You need a holiday to recover from your holiday because holidays are exhausting. You may have just returned from somewhere really amazing, like we did from a week in Dorset, and with two young kids in tow (1 and 4), and where you had the best time. However, after a week or two of "What shall we eat?", "Whatever you want", "Daddy, can I have this/that?", "Daddy/Mummy, I want to go back home...", "Meh, you need a holiday!".
When I was single, I used to get exhausted when travelling because of my annoying need to only have the most authentic experience, and to stay away from multi-national brands like KFC, Starbucks, MacDonald's etc. everywhere, and sometimes, sadly it never comes true because the world has become too small, connected, congested, and globalized. Now, as a father to two adorable yet very demanding and attention-seeking toddlers, as a parent it is natural for me and my wife to become exhausted just because of a lack of sleep and because of the "always-on" mode with kids.
But one thing is for sure, when I travel, with my family on holidays or even on business, I want to know that I have experienced the same food and lifestyle as the locals, and not the over-priced and under-valued rubbish they serve tourists. The internet has no doubt made holidays even more exhausting because it is somewhat full of great insider tips that will lead me to the best local food. Nevertheless when I get to the restaurant, I discover it's the usual tourist rubbish and then I wonder why I even trusted any celeb or influencer to know anything about the destination. Don't trust them, I say. Go and get lost in the place and discover the undiscovered yourself, I say.
Occasionally, I do stumble onto the authentic experience like I did on my trips to Nepal or Malta for example. Generally if you are looking for an authentic and genuine food experience then, as most Brits know, a long queue or a large crowd is often a good sign. In the UK you can find two identical restaurants right next to each other where one is packed and the other is more or less empty, and nobody really knows why but the vide is different between the two.
The air show was delayed for two years during the pandemic
This week saw the welcome return of the Farnborough Air Show. Running from 18-22 July, visitors were treated to displays, press releases, panel roundtables, exhibitions from the aviation industry, including aerospace, defense. Issues such as Environmental, Governance and Sustainability (ESG) were high on the agenda, with aircraft manufacturers and airlines promising smarter technology, cleaner fuel, and greener business. This means more room for highly fuel efficient and quieter aircraft, and hopefully less expensive to operate.
As an example, Airbus and CFM International are collaborating to flight test CFM’s cutting-edge open fan engine architecture on board an Airbus A380. The Flight Test Demonstrator is aimed to mature and accelerate the development of advanced propulsion technologies, as part of CFM’s Revolutionary Innovation for Sustainable Engine (RISE) demonstration programme.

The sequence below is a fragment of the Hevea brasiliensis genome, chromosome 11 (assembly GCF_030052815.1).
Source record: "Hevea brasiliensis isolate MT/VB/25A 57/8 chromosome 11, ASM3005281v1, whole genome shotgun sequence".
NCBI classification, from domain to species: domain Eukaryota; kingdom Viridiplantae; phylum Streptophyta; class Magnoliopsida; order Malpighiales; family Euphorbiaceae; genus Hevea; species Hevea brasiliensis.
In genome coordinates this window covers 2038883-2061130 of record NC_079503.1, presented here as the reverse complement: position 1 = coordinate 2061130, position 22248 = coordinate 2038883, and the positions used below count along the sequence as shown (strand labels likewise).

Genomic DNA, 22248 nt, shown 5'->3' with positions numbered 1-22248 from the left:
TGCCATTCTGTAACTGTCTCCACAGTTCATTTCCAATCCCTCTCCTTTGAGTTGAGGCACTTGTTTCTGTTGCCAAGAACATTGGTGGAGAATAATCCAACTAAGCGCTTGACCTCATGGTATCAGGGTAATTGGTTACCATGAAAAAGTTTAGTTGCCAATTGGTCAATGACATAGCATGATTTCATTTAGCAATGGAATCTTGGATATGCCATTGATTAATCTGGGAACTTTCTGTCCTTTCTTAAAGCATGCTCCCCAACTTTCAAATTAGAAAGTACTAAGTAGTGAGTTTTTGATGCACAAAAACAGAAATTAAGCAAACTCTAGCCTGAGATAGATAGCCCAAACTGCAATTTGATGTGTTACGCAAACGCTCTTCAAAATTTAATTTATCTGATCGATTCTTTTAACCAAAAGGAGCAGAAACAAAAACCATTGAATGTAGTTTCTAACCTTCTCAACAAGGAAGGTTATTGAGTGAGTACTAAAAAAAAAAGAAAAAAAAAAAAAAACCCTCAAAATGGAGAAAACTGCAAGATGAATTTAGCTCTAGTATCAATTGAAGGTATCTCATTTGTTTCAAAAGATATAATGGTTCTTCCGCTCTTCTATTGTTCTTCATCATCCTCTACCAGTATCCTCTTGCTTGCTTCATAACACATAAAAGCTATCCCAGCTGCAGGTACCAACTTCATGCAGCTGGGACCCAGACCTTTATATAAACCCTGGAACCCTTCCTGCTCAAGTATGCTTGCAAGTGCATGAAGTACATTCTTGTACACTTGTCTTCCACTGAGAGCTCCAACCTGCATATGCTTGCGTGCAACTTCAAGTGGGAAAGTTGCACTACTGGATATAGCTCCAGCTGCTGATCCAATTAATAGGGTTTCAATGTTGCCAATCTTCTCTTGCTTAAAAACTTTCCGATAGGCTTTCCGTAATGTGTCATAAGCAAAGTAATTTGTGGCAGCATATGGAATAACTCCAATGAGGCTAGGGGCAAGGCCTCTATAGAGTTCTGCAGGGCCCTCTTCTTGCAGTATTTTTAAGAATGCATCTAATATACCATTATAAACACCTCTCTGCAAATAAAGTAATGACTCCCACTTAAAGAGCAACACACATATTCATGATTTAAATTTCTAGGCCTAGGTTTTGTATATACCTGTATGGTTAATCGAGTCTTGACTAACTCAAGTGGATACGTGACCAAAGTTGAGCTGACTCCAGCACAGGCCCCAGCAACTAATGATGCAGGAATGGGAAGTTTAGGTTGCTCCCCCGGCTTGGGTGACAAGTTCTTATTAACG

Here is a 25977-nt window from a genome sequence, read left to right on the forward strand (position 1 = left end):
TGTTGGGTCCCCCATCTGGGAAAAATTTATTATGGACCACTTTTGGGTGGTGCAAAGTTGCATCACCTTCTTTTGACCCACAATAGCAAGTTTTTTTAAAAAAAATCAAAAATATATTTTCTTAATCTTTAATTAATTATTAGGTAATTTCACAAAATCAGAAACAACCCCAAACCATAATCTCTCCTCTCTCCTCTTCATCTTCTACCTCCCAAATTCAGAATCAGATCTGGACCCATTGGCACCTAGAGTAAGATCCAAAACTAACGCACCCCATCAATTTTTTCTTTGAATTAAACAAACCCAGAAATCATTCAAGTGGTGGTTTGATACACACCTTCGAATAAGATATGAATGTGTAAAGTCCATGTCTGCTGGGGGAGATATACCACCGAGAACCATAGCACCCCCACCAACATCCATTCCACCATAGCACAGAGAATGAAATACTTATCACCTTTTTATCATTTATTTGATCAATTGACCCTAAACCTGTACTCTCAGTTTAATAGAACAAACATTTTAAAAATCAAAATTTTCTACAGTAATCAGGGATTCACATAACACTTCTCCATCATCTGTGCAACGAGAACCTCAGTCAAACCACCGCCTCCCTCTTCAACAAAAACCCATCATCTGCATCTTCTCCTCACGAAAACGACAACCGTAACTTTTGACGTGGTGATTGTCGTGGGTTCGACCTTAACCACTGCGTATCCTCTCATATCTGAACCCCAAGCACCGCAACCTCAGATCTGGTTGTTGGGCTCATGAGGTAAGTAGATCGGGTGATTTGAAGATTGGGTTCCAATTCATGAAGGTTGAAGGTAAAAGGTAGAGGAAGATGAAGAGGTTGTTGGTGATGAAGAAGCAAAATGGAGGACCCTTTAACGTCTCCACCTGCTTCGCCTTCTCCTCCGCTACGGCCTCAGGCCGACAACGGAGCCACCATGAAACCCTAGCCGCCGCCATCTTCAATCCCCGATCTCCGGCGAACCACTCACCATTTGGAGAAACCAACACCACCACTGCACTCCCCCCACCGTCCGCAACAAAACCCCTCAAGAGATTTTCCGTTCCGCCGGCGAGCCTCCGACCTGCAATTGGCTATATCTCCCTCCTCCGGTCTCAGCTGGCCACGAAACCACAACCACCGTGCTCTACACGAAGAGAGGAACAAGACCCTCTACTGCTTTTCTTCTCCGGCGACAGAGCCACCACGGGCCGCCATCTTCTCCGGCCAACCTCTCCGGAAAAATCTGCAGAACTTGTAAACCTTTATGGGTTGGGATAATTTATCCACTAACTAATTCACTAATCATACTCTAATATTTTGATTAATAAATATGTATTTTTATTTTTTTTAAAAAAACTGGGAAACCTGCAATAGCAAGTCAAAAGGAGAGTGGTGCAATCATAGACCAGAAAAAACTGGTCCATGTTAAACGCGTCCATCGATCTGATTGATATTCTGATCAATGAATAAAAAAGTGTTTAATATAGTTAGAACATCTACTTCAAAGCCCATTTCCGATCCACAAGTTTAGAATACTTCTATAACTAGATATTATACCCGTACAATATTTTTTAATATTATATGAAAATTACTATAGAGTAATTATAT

“New propulsion technologies will play an important role in achieving aviation’s net-zero objectives, along with new aircraft designs and sustainable energy sources,” said Sabine Klauke, Airbus Chief Technical Officer.
British Prime Minister Boris Johnson, astronaut Tim Peake, and British Transport Secretary Grant Shapps visited the show in the first two days. The Prime Minister met some of the 1,500 exhibitors at one of the world’s biggest aerospace and defense trade shows. In a speech, Mr Johnson said: "I’m glad that I finally made it to Farnborough, this famous air show, in the climactic weeks of my time as Prime Minister."
The photos in this blog were taken over the five days, in a period in which we experienced the hottest day ever in the history of records in the UK (40.2C) on Tuesday July 19, followed by the obligatory rain showers. Hence why you seen a blue sky in some photos and a dark grey in others.
Were there many orders?
With this being the first show in four years (and with a delay due to the Pandemic), it seemed and came across as a quieter affair compared to previous shows. There wasn't the much anticipated fanfare that happened in previous years. But one thing was clear: Boeing seemed to do quite well in terms of orders. Though Airbus, meanwhile, managed to conduct just two sales on the premises of the airshow, one for the A220 and one for the A321neo. However, it had secured a big win just ahead of Farnborough, with China’s top three carriers ordering almost 300 A320 family aircraft on 1 July, 2022. This chart from AeroTime shows a breakdown of the orders made in this year's show, and Boeing has certainly made more orders in 2022:
The Boeing 737 MAX 10
The largest of the 737 MAX family, the Boeing 737 MAX 10, made its international debut at the Farnborough International Airshow 2022. During the show, the aircraft ran on a blend of sustainable aviation fuel. Before the show, Boeing had already received more than 3,300 net orders for 737 MAX narrow bodies, and kicked off the Farnborough Airshow with firm order signings with Delta Air Lines, Inc. for at least 100 Boeing 737 MAX 10 jets and with All Nippon Airways parent ANA Holdings for twenty 737 MAX 8s, along with two Boeing 777-8F cargo variants.